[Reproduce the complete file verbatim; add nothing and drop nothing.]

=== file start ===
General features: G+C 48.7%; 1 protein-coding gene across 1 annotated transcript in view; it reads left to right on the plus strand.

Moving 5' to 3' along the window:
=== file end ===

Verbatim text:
General features: G+C 48.7%; 1 protein-coding gene across 1 annotated transcript in view; it reads left to right on the plus strand.

Moving 5' to 3' along the window: